Xavier Sayeed: Living Outside the Box


Growing up as a Muslim in Southport Indiana, Xavier Sayeed has never been quite like anyone else. And that’s OK with him.

“It doesn’t bother me to not fit in a box. I’ve always been ok with being a little bit quirky and weird, and I’m still the same way as I always have been”, said Sayeed. “But as you mature thru puberty, and things like that, you are kind of expected to take on specific roles a little bit more, and you’re not just a cute kid running around in this androgynous body with no specific roles or responsibilities. Once you’re hitting puberty, and people are in relationships, it becomes a lot more apparent.”

When Sayeed was a freshman at Perry Meridian High School, he was hit in the face with reality. “I was trying on my orchestra dress, and I looked at myself in the mirror, and I was like ‘I feel like a boy in a dress’. That was my thought. And it was such a weird thing to think. Nothing registered, because I had no clue what that was… what transgender was, or what it really meant.” Sayeed had heard about it, but it wasn’t something people really talked about. At least it wasn’t four years ago.

Shortly after this revelation, Sayeed started binding his chest. He came across a video about binding on YouTube, and decided to give it a try. And the moment he did, all he could think was “This makes me feel really good.”

By the end of his sophomore year, Sayeed worked up the courage to tell his mother. “He probably told me in April, and by July we were starting hormones,” said his mother, Jami Sayeed. “And that’s the truth of it. Once I digested it, I researched, and I knew ‘OK, if I don’t assist him to transition, he’s not going to have a happy life.’”

“I think it was really lucky for me that my mom understood how dire of a need it can be to need the assistance right away,” said Sayeed. “Because a lot of people don’t get that, and they end up having spiraling mental health problems because of it. It’s one of the reasons there’s such a large suicide rate for transgender people, because it really is such a dire need to get to that place where you can feel comfortable just living your life.”

For Sayeed’s mother, it was simply a matter of wanting her happy go lucky child back. There was a period from the time he was 13 till he came out to her that he was obviously unhappy, and she couldn’t stand the thought of watching him suffer any more than he had to.

Prior to this time, there were signs his mother saw that he didn’t fit into a box of what others would characterize as female. He liked to wear men’s clothing, or run outside with no shirt and a baseball hat on backwards. “He never really fit into a box anyway. I mean, he was perpetually outside of the box since birth,” said Sayeed’s mother. “You have these individuals, they tell you to think outside of the box. During his training at school, they would say, ‘Can you get a little bit more IN the box?’”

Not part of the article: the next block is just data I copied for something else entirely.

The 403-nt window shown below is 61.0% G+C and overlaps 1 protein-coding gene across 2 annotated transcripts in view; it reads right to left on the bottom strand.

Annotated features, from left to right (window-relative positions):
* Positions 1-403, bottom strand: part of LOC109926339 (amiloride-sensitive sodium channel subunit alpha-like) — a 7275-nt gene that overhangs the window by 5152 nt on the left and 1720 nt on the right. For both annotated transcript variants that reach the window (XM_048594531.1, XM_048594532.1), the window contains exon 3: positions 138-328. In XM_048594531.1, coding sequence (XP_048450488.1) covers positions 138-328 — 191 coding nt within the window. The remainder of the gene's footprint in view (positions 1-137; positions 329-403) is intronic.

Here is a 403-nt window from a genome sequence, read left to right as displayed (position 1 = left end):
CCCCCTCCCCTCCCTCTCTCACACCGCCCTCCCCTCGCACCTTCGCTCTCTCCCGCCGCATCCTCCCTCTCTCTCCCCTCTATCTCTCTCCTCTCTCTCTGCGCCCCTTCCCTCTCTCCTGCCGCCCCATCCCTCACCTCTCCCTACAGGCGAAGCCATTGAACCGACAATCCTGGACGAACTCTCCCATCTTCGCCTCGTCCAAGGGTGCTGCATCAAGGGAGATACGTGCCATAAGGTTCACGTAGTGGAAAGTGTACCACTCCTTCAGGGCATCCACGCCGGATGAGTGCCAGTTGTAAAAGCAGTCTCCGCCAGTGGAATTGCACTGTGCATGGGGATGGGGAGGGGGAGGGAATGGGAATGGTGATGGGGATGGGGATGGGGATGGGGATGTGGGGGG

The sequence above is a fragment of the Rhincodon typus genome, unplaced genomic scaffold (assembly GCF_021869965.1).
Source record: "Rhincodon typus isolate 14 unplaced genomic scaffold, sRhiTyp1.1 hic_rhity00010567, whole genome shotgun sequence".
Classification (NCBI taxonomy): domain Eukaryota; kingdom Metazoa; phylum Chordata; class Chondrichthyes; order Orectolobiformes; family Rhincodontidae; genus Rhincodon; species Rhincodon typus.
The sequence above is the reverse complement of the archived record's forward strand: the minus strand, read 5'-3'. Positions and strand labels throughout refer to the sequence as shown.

Shortly after his transition, Sayeed’s life changed for the better. “Once I transitioned, I did theater, I did choir, jazz band, orchestra… I was President of a school club, I was President of a service project, and Vice President of Best Buddies,” said Sayeed. He wanted to do these things before, but was afraid of drawing attention to himself. He didn’t feel comfortable with who he was at the time, so those things remained dormant within him. Afterwards, “it just kind of erupted! It was kind of a good feeling to be able to do that.”

At the end of the day, he had the respect of his peers and his teachers. Even members of the Muslim community respected him, and allowed him to worship with the other men. Sayeed thinks perhaps the best thing he ever could have done for himself was “just live my life and love other people, and try to understand people the best that I could… and hope they would return the favor by trying to understand me a little bit.”

Sayeed’s mother isn’t quite as patient as he is, and admits she still has a lot to learn, “I just want to beat everyone up when they’re mean. My instinct is ‘I just want to get them’. And he’s like ‘You know, I’ve got this, and it’s OK’,” said Jami. “He’s very patient. And he just kind of a works on a person with kindness. ‘Let me greet you… Oh, you’re carrying a box. Let me carry that for you’ He shows them kindness and respect, and he always gets it back in return, ten-fold!”

It’s amazing what you can do with the power of your example, and just treating people by your own standards, and not following theirs.

Photo by Mark A. Lee